10-Year-Old ‘Recycling Guy’ Cleans Up the Streets of Yellowknife
Every Saturday morning, 10-year-old James Peggs goes to work.
First, he puts on his gear: a bright orange construction vest, tailored by grandma; on it, a silver name tag engraved with his name; lastly, a white baseball cap embossed with a green recycling triangle. Peggs then goes into the garage, grabs his wooden crate with winter wheels, and he begins to haul it up and down curbs, winding down streets, visiting his clients.
Peggs is Yellowknife’s ‘Recycling Guy’ – a business he created after moving from Saskatchewan in 2015.
Peggs starts his work day by rolling his wooden crate through his neighbourhood, collecting his clients’ recyclables.
“When we moved here, my brother had his own job as a babysitter, so I asked my parents, what am I gonna do for money?” said Peggs who was only eight at the time. Peggs said he began to notice something about Yellowknife. “I would be going on my bike… and there were just cans, like you could see them in the forest,” said Peggs. “I wanted to do something about it.”
In a city where there is no curbside recycling, residents have to drive to the nearest recycling depot to sort and recycle their own goods.
With the help of his parents, Peggs came up with a business plan and the Recycling Guy was born. “Most people think that recycling is a waste of time, but our Earth is very polluted, it’s very sick, and it needs help.”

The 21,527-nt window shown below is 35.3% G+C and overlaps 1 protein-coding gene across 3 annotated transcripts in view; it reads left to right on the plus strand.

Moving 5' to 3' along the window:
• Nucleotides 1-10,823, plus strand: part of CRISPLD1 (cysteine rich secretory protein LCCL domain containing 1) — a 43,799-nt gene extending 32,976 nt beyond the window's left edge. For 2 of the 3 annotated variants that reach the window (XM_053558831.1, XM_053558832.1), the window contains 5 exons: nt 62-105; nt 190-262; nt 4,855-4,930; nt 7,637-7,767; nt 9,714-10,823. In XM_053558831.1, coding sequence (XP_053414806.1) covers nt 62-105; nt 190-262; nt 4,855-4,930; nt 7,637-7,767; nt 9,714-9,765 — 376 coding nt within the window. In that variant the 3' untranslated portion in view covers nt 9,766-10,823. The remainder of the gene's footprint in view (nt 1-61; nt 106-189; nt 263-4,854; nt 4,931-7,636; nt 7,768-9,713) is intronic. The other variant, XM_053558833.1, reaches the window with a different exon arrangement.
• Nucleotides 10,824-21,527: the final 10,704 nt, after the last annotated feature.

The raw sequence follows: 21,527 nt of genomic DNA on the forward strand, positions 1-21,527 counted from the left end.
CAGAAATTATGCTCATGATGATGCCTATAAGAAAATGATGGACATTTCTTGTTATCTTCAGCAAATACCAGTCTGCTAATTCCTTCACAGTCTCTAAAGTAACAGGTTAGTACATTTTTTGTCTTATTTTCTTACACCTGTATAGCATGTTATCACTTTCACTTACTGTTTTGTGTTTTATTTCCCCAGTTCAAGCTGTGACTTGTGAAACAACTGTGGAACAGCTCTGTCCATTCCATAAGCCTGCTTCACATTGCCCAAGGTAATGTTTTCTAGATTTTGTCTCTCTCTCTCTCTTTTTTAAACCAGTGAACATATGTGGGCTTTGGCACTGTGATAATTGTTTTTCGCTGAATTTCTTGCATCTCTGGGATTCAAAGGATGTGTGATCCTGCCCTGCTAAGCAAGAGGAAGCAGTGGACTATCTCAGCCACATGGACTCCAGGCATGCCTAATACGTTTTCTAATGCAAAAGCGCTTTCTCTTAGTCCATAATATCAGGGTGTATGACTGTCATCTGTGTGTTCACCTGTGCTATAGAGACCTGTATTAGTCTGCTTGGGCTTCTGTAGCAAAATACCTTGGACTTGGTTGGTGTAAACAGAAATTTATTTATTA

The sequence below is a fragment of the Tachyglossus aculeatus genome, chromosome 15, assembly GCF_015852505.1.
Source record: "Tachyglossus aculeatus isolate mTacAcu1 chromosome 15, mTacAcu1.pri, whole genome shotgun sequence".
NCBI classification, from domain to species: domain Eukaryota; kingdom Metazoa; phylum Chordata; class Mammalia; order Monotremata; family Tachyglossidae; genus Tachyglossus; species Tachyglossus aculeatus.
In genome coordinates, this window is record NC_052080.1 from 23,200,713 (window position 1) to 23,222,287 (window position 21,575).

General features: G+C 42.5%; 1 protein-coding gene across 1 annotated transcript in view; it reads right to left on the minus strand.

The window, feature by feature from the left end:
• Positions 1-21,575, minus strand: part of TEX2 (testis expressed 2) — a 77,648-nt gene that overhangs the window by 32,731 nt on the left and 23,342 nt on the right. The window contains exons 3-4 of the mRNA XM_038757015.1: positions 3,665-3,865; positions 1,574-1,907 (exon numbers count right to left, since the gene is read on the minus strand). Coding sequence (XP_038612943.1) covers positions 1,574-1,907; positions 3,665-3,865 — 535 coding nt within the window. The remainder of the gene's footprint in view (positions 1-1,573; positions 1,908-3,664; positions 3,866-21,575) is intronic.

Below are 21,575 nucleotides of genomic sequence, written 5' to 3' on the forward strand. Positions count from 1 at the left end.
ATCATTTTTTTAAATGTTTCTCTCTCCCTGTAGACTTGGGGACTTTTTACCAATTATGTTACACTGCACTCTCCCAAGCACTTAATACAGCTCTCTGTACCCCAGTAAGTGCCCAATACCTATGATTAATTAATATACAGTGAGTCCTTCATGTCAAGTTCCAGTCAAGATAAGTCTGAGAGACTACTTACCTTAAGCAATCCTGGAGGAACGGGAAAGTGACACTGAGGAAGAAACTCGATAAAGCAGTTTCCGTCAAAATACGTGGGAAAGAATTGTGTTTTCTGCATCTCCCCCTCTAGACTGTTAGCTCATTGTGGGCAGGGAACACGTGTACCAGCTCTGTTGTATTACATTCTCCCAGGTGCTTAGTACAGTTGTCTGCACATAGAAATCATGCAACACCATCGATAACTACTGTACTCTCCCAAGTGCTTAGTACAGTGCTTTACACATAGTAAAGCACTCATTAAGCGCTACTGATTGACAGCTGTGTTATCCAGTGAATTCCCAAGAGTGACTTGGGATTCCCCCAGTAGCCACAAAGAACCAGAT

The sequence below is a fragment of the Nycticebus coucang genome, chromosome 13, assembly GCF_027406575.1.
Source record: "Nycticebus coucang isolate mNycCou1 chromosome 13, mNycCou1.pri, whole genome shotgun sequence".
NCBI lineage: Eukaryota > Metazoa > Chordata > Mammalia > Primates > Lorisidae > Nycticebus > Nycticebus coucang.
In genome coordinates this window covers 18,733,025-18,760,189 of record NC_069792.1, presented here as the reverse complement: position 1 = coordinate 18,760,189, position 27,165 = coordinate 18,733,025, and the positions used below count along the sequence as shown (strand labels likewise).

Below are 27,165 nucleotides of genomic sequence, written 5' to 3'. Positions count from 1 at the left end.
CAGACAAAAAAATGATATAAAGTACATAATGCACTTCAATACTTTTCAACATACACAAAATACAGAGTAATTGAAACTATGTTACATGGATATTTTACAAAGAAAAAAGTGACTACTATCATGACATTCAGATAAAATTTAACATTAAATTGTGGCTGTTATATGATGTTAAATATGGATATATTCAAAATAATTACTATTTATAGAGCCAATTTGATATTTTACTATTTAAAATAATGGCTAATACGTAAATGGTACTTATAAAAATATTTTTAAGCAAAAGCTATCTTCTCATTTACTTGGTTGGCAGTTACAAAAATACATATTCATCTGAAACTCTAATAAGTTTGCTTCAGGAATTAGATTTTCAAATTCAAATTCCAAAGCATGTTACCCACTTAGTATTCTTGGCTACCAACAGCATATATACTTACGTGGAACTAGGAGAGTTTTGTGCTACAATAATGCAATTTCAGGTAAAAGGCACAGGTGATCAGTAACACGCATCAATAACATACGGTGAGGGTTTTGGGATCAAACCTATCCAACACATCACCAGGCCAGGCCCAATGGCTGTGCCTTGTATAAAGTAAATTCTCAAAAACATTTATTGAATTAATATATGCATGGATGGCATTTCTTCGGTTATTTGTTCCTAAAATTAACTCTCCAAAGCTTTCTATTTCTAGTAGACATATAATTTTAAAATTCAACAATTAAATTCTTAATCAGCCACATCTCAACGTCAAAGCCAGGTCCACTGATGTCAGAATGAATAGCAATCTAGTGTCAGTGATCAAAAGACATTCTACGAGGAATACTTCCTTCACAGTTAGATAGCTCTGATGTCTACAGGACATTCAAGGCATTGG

“I bring you a big tub, and on Saturday mornings, you throw all your recycling in it, and you don’t have to sort it,” Peggs said. He’ll dump all the recyclables in his wagon – or his dad’s truck for clients further away – and brings it back to his garage to sort, before taking it to the community recycling bins.
His customers say he’s “like a real businessman.”
This is Peggs’ second year running, and he recently got a business licence from the city. Peggs now serves 27 regular clients, after starting from just five, among which is the Super 8 hotel in town. He charges $10 a month for his services.
“He’s very reliable, very punctual – just a remarkable young man,” says Judy Murdock, one of his first clients and a Yellowknifer of 30 years. “This is sort of one of the coolest things I’ve seen happen on Matonabee Street. He really has made a difference in the neighbourhood.”
Murdock says James made her more aware of her own recycling habits. “What it’s done is it reinforces the message that one person can make a real difference.”
Peggs is a lover of the environment and wildlife; he says he won’t even kill a spider.
He puts 10 per cent of his income into his “giving jar,” to donate to a wildlife organization called Earth Rangers. “And then I put 10 per cent into my retirement account,” said Peggs. The rest goes into his “car account.”
“I want to show kids that you can do it. Like you can beat your goals,” said Peggs.
Source: CBC News